The Shelter of Each Other
Psychologist Pipher argues that America's popular culture is steadfastly "anti-family," glamorizing sex and violence while actively devaluing the connections we once relied upon to feel safe, valued, and healthy. The author of Reviving Ophelia suggests that by encouraging independence for adolescents who should instead rely upon adult guidance, our society is shortchanging its youngest members. Pipher also offers suggestions for strengthening families and communities.
An Unquiet Mind: A Memoir of Moods and Madness
This autobiographical work is told from Jamison's dual viewpoint as a psychiatric expert and a person afflicted with depression.
Night Falls Fast: Understanding Suicide
Psychiatrist Jamison explores suicide's complex landscape, focusing on its cause and prevention. She also highlights the psychology of suicide in people under forty, suicide in different cultures and eras, and its devastating aftermath in the lives of survivors.
Why Zebras Don't Get Ulcers: An Updated Guide to Stress, Stress Related Diseases, and Coping
Biologist Robert Sapolsky examines the science of stress, theorizing that it may lead to conditions such as heart disease, diabetes, and depression. Sapolsky posits that our bodies are designed better for short-term, prehistoric stressors (such as outrunning a predator) than they are for chronic modern pressures (like waiting in traffic or coping with financial uncertainty).
Down Came the Rain: My Journey through Postpartum Depression
After numerous fertility treatments and a miscarriage, actor Brooke Shields joyfully welcomed her first child in 2003. After her daughter's delivery, Shields suffered a devastating and wholly unanticipated descent into postpartum depression. This memoir reflects the depth and desperation of the disorder, and also serves as a blueprint for other women to seek help for a serious illness that often goes unmentioned.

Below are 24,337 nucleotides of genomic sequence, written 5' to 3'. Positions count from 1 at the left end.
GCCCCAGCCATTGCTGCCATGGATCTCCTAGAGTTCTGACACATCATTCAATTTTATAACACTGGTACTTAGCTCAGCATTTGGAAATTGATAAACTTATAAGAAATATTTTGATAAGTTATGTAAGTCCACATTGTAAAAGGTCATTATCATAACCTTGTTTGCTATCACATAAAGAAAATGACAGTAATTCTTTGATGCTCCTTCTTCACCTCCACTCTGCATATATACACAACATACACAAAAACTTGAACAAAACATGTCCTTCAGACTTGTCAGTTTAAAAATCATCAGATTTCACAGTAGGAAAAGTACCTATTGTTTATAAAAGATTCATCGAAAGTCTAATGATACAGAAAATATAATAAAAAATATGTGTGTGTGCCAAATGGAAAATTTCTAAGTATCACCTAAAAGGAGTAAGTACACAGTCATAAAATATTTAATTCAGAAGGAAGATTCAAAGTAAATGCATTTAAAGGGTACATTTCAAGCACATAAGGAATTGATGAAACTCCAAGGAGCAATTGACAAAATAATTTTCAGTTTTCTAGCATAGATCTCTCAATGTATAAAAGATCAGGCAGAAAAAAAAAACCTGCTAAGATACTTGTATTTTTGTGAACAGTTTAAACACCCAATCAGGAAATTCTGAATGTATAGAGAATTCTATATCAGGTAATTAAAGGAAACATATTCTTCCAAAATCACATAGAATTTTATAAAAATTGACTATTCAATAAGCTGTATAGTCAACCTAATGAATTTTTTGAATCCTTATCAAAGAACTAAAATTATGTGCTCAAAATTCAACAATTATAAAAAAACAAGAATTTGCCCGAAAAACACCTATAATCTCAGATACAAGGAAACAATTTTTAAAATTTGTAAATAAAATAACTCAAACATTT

Noonday Demon: An Atlas of Depression
Award-winning author Andrew Solomon's seminal work on depression explores the disease in personal, cultural, and scientific terms. Solomon describes his own battle with depression, and taps leading physicians and researchers, policymakers, pharmaceutical experts, and everyday people to offer their insights, debate ethical issues, and give help and hope for sufferers and their loved ones.
The bestselling author of Sophie's Choice illuminates his struggle with a suicidal depression, hospitalization, and the healing process.
Black Pain: It Just Looks Like We're Not Hurting
After years of struggling, public relations superstar Williams learned her crushing sadness had a name: depression. As she healed, she decided she would help lift depression's stigma by sharing her experience with the African American community. William speaks up, reaches out, and acknowledges the everyday traumas that are part of the black experience. Most of all, William underscores that no one needs to suffer alone; help is available.